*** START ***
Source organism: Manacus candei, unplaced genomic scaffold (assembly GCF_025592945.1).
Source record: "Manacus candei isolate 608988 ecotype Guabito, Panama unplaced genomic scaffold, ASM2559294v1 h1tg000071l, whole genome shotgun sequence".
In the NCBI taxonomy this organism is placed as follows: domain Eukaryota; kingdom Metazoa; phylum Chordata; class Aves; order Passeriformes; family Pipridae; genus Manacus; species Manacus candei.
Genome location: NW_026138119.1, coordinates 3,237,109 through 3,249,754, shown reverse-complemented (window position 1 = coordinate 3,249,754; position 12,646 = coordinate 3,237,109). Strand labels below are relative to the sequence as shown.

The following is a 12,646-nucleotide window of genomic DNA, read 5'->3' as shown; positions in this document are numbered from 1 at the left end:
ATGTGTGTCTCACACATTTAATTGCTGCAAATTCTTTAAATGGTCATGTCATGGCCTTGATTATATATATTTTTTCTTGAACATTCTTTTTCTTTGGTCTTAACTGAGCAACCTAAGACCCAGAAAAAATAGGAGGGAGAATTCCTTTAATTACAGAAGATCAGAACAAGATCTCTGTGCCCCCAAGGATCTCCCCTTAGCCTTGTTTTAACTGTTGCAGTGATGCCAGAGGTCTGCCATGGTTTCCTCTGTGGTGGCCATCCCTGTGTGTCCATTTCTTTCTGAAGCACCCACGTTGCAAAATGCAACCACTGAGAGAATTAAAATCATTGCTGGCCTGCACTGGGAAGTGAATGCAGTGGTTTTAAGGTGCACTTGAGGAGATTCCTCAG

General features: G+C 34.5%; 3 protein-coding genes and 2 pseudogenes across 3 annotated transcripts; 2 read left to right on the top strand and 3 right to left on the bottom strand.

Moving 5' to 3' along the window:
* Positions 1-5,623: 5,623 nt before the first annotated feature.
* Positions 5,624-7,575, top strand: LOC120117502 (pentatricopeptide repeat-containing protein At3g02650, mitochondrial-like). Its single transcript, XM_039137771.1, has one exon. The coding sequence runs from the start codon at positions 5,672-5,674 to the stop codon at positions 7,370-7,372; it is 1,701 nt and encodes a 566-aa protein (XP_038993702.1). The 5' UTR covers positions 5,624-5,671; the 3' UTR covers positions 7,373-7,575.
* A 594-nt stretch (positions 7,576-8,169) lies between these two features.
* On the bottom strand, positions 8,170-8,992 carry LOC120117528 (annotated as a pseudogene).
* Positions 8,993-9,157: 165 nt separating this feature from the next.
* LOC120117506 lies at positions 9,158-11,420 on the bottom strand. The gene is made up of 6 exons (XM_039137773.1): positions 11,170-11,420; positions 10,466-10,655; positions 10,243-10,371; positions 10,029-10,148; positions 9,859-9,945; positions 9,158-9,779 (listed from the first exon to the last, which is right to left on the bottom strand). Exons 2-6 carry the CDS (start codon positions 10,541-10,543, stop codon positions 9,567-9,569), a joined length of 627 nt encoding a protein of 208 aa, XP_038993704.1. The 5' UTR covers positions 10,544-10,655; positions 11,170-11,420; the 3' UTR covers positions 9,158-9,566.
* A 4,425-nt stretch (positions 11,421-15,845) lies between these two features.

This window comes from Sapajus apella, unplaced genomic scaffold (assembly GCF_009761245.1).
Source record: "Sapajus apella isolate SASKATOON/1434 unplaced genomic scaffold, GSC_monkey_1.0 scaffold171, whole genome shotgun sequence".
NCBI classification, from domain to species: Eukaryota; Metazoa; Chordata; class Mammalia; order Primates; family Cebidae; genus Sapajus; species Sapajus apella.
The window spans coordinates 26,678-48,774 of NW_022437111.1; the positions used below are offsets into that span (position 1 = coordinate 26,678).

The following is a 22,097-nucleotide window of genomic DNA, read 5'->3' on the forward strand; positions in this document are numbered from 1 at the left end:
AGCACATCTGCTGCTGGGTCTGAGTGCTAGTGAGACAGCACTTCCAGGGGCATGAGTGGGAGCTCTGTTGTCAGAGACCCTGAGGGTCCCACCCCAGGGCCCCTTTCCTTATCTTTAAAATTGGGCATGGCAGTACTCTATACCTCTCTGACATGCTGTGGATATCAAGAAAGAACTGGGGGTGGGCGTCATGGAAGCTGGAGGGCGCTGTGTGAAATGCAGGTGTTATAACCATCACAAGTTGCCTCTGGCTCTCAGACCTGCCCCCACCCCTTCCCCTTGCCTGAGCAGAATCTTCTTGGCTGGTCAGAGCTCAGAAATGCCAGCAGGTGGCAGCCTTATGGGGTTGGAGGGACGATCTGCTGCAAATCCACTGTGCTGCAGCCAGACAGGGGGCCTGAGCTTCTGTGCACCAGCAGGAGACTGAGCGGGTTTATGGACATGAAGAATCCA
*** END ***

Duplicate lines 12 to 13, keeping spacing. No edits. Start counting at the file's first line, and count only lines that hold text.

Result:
* On the bottom strand, positions 8,170-8,992 carry LOC120117528 (annotated as a pseudogene).
* Positions 8,993-9,157: 165 nt separating this feature from the next.